Pediatrician champions adolescent health through advocacy

Dr. Tamera Coyne-Beasley translates her community-based health research into practice and policy to protect the under-served young adults

Pediatrician champions adolescent health through advocacy click to enlarge Dr. Tamera Coyne-Beasley champions adolescent health through community-based research and advocacy.

Every generation faces challenges, whether they be war or economic depression, and the current generation of adolescents is no different. Today’s young adults, however, face a new set of challenges largely unknown to the adults in their lives. 

Social media, for example.

“In the past, if you made a mistake, a small circle of people knew about it and eventually it was forgotten,” says Tamera Coyne-Beasley, MD, a professor of pediatrics in the UNC School of Medicine and Director of the N.C. Child Health Resource Network. “Now, with social media and people making videos of everything, the potential for long last, far reaching, deep embarrassment is present .”

Such embarrassment, along with cyber-bullying, is a new cause of suicide among adolescents and young adults, and it’s a motivation behind Dr. Coyne-Beasley’s advocacy work in suicide prevention. Part of her determination comes from her medical experiences and the understanding that so many of the problems facing adolescents, including suicide, are preventable.

“Suicide is leading cause of mortality in this age group,” explains Coyne-Beasley. “It can take a number of forms, such as ‘suicide by car’ or ‘suicide by cop.’ And we can prevent it with counseling, to help them understand the consequences of their actions while guiding them to make the right choices and provide them with supportive individuals including mental health providers. We can also work harder to prevent many of the risk factors we know are associated with depression and suicide.”

“Vaccinations are another avenue of prevention,” she adds. “There has been no other medical innovation or device that has been able to eradicate disease or eliminate health disparities.”

She works for greater access to human papilloma virus vaccinations for adolescents as part of her work to increase overall access for health care for that population, including mental health care.

Dr. Coyne-Beasley and other adolescent health specialists see the maturation process as lasting until age 26, well beyond what most people think of as the end of adolescence.

“We know that the brain is still ‘plastic’ until 26 and that your thinking is still evolving,” she explains. “If you divide the years of adolescence into two parts, from 11 to 17 and from 18 to 26, it’s that latter half where more risk-taking behaviors occur.”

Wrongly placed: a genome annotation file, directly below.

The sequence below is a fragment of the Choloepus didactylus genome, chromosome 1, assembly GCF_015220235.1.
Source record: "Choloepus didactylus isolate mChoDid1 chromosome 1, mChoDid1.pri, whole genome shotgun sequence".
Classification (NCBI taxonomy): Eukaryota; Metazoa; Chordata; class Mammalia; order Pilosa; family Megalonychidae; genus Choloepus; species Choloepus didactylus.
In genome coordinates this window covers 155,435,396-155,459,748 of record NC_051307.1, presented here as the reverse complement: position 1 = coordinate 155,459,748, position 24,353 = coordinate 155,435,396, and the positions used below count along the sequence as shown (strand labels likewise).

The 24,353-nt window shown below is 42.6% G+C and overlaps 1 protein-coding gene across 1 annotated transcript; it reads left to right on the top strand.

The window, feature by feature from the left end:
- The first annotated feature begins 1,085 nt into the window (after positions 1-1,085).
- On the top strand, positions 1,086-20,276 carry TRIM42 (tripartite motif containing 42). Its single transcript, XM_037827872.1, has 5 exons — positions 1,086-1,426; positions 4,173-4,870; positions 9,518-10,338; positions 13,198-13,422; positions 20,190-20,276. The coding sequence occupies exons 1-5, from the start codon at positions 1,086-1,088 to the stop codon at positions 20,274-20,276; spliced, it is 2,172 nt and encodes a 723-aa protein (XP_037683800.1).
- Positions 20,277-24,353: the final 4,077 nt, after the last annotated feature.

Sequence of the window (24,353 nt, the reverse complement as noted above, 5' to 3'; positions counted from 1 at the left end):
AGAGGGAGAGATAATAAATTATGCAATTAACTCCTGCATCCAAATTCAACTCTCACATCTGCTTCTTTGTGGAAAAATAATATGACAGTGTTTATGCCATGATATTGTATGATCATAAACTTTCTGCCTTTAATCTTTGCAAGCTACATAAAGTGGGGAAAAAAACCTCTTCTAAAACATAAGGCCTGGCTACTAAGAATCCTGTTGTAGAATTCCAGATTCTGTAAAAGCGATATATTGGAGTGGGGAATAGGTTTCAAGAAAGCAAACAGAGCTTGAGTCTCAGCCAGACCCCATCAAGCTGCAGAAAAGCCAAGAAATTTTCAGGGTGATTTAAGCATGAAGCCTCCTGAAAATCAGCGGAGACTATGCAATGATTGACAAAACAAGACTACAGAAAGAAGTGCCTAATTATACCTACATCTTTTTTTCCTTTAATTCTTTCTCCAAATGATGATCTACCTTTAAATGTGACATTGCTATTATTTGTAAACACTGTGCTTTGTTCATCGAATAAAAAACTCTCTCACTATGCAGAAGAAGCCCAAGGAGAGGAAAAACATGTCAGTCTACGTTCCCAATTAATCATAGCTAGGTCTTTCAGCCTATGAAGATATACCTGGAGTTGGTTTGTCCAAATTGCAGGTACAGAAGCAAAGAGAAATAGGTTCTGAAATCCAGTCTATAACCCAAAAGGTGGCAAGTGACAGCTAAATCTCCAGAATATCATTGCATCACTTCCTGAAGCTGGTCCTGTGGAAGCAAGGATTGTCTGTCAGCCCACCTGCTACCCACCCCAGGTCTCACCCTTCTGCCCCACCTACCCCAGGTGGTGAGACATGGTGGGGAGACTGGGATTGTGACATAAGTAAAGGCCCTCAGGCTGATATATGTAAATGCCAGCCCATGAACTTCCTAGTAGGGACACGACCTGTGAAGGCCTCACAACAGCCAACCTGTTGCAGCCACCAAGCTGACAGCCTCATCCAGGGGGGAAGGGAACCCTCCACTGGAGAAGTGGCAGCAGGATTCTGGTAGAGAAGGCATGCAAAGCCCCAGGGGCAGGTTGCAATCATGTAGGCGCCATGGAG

“After the age of 18, many young people have greater access to dangerous things, some which they can now do legally. They may have —greater access to alcohol, drugs, sexual activity, and less supervision from older adults,” she continues. Add to that a driver’s license and weapons and the potential for harm increases.

Dr. Coyne-Beasley sites a number of issues facing today’s adolescents that may be unfamiliar to previous generations of adults: low employment, even with the benefit of a college education, a general uncertainty about the future, and an increased rate of violence, including sexual violence, that younger adults face even on college campuses.

“It’s a problem on every campus, the binge drinking, the sexual assaults,” says Coyne-Beasley. “I talk to the residents and my colleagues about the importance of talking with young people about their sexual health and relationships. They need to be comfortable having these conversations with younger patients—and they need to have those conversations.” 

Dr. Coyne-Beasley sees the potential for education and outreach as a beneficial aspect of social media.

“We’ve found social media to be a good way to provide education on matters of interest to adolescents,” she says. “It’s a non-judgmental source of information, something they can access privately.”

“It’s a daunting task,” she says with a laugh. “If you have children, you know how it is: chasing them from Facebook to Twitter to Instagram, and the mediums can change rapidly.”

With two teen children of her own, Dr. Coyne-Beasley has first-hand experience with these challenges. She also balances her work life with personal outreach: she does faith-based mission work in Africa, Central America, South America and the Caribbean.

“I think this helps me be a better person and a better physician,” she says of her mission work. “First, it’s good to work in places with other people and other cultures; and second, it’s good exercise to work in a place where you might not have all the modern tools and conveniences.”

In addition to her advocacy for immunization and suicide prevention, she also works with several national and local groups on youth violence prevention, firearms safety, and obesity. 

“I want to provide a voice for the voiceless, for those who may not have a choice in their treatment,” Dr. Coyne-Beasley says of her advocacy work for adolescents. “Adults have many ways to influence things—by voting, for instance. But younger people tend to get left out of the decision-making process.”

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